Three Stories About the Mormon Temple
You know you’re intensely fascinated by the Mormon Temple in Kensington, Maryland. The six spire temple, rising on the edge of Rock Creek Park, is easily visible on the Capital Beltway (read some Beltway history) between the Georgia Ave. and Connecticut Ave. exits.
The massive structure, the first Mormon temple east of the Mississippi river since the original Nauvoo Temple, was completed in 1974 at a cost of $15 million. Based on the Salt Lake Temple’s design, it’s built from Alabama marble, is the tallest U.S. temple at 288 feet and the third-largest.
Evidently, in order to gain admittance to the temple, one must not only be an exemplar Mormon, a full 10% of your annual income must be donated to The Church of Jesus Christ of Latter-day Saints. After that, you have to make sure you have your annual “temple recommend” renewed by a bishop who evaluates your worthiness.
Whatever your opinion may be of Mormonism, their rising influence is abundantly clear, with the Republican presidential candidate and current U.S. Senate Majority Leader both being members of The Church of Jesus Christ of Latter-day Saints.
So, GoDC will focus on this prominent Mormon citadel on a hill, just outside of the District.
1. Mormons hope to build temple near Washington
The temple just outside the Beltway started as the dream of the local Mormon community, to have their own, impressive house of worship. One so impressive, that people would come from hundreds and thousands of miles to see and worship in it.
The Washington Post wrote a story on New Year’s Eve, 1966 about a movement slowly gaining steam in the area to build this temple.
Washington area Mormons made lengthy strides this year on a multi-million-dollar building program, which they hope will be crowned by construction of a temple, the first east of the Mississippi on a 57-acre tract north of the Beltway.
“Several general authorities of the church have visited the site and expressed themselves in favor of a temple here,” Milan Smith, president of the Washington Stake district said yesterday.
The tract, which cost between $800,000 and $900,000 in 1962, is located in Kensington about seven blocks east of Connecticut Avenue.
In Salt Lake City, a Spokesman for David O. McKay, 93-year-old president of the Church of Jesus Chris of Latter-day Saints, said no final decision had been made about use of the property.
Smith pointed out that President McKay has “traditionally” visited every proposed temple site before giving his approval.
In Mormon temples, marriages are performed in which the bride and groom are “sealed” to each other for eternity, church members are vicariously baptized for their ancestors, and (in the Salt Lake City temple) the first Presidency meets with the Council of the Twelve. Of the 13 existing temples, eight are in the United States, including four in Utah.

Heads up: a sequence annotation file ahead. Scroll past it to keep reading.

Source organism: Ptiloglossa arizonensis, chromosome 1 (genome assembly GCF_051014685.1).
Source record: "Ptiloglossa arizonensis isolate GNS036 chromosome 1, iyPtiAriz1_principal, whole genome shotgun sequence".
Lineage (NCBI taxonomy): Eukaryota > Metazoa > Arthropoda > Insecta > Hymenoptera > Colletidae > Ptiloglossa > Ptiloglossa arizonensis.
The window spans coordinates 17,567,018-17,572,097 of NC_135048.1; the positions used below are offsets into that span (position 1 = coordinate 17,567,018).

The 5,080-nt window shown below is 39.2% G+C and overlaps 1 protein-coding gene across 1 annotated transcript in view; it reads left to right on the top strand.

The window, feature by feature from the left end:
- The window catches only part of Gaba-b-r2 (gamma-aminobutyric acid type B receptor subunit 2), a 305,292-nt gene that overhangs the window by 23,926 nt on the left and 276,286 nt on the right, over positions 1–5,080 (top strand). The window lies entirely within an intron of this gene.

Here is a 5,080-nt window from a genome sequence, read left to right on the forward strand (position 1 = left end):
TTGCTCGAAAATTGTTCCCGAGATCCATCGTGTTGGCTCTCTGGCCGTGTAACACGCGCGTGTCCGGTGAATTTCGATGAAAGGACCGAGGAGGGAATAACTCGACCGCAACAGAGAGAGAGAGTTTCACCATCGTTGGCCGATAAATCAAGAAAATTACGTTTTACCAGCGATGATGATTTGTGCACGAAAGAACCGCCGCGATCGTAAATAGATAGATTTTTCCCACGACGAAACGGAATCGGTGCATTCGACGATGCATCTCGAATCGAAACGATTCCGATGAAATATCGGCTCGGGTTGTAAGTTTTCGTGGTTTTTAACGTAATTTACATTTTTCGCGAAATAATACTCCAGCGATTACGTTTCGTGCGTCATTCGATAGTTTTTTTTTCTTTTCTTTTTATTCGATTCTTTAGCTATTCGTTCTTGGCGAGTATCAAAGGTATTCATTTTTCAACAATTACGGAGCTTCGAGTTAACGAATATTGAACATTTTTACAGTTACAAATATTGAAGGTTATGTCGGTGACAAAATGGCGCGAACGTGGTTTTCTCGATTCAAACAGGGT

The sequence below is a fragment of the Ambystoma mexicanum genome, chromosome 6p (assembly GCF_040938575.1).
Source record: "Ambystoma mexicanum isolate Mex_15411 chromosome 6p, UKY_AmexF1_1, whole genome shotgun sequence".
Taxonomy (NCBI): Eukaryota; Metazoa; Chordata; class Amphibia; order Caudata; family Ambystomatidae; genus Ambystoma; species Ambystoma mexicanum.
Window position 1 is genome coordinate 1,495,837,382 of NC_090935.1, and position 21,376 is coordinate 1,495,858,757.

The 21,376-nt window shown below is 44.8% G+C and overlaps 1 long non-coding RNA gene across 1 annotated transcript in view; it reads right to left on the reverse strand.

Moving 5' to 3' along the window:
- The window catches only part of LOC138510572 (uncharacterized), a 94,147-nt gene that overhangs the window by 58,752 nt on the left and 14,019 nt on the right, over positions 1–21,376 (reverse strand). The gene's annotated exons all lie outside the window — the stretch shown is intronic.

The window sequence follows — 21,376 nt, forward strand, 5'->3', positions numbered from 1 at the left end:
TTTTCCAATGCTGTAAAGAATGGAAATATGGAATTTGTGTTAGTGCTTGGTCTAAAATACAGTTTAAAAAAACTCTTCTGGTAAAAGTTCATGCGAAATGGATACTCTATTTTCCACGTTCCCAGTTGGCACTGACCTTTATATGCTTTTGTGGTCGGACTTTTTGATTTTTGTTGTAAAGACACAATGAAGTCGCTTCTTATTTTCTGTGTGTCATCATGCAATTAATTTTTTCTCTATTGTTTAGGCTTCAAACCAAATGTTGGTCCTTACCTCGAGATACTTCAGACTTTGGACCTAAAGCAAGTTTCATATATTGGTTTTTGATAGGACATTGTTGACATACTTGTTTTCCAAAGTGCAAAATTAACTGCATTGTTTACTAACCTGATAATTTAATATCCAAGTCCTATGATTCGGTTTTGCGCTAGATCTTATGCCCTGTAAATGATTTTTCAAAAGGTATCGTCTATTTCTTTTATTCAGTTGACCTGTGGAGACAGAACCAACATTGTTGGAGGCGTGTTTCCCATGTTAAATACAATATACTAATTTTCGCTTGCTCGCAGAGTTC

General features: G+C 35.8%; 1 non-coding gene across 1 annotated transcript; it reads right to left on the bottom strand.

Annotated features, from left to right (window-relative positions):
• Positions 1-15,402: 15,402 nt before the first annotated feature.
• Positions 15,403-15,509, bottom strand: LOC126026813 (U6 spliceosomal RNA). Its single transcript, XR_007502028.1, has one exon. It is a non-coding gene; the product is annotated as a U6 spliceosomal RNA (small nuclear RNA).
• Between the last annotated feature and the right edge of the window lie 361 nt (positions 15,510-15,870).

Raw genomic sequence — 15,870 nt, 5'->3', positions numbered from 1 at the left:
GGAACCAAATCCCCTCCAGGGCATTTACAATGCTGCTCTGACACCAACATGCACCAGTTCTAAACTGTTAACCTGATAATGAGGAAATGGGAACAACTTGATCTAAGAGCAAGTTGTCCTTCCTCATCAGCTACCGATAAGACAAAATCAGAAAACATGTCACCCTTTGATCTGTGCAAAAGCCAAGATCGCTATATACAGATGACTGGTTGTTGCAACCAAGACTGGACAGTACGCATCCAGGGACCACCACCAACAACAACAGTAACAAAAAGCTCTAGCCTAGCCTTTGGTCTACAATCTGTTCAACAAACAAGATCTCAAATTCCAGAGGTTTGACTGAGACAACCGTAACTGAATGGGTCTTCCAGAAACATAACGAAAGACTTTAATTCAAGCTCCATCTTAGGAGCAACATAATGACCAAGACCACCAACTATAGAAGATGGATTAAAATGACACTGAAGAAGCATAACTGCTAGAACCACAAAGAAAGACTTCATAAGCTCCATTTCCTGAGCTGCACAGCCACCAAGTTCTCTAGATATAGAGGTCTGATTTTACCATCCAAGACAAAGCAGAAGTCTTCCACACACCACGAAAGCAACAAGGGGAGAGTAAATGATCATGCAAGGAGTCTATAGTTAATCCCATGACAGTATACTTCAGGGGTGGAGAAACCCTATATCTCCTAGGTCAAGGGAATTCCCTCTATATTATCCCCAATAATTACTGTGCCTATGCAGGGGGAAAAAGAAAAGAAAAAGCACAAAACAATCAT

Since the first Washington Mormon congregation was formed in 1900 in the home of Sen. Reed Smoot, Mormon membership in the area has grown to more than 10,000.
For many years the only Mormon church building in Washington was familiar monumental chapel at 16th and Harvard Streets nw. erected in 1933.
At the beginning of the 1960s, however, a massive construction campaign began which has resulted in eight additional chapels. Three more are under construction. The buildings are valued at more than $3 million.
Mormons here belong either to the Washington Stake, north of the Potomac River, or to the Potomac Stake, to the south. The stakes, which are divided into wards (parishes), correlate their building programs with that of the national church; church headquarters in Salt Lake City provides 60 per cent of building costs and the local wards the other 40 per cent.
Besides their many church buildings, Mormons in the Washington area own and operate a 600-acre mechanized dairy farm in Trappe, near Easton on the Eastern Shore of Maryland, called Bountiful Farms. There are 215 milkers in the herd of more than 400 cows.
2. Construction completed with the sealing of a time capsule
Construction was coming to a close when the Washington Post published a story on September 10th, 1974 about the shining new temple.
Spencer W. Kimball, worldwide president and “prophet, seer and revelator” of the 3.3 million-member Church of Jesus Christ of Latter-day Saints, yesterday cemented a time capsule into the cornerstone of the church’s newest temple, marking the completion of the golden-spired edifice just off the Capitol [sic] Beltway in Kensington.
In an outdoor ceremony before a specially invited audience of some 300 leaders of the church, government officials and the press, President Kimball declared that the structure was built “for eternity.”
Once a Mormon temple has been formally dedicated, only members who carry a “temple recommend”–a certification of their devotion to their faith–may enter.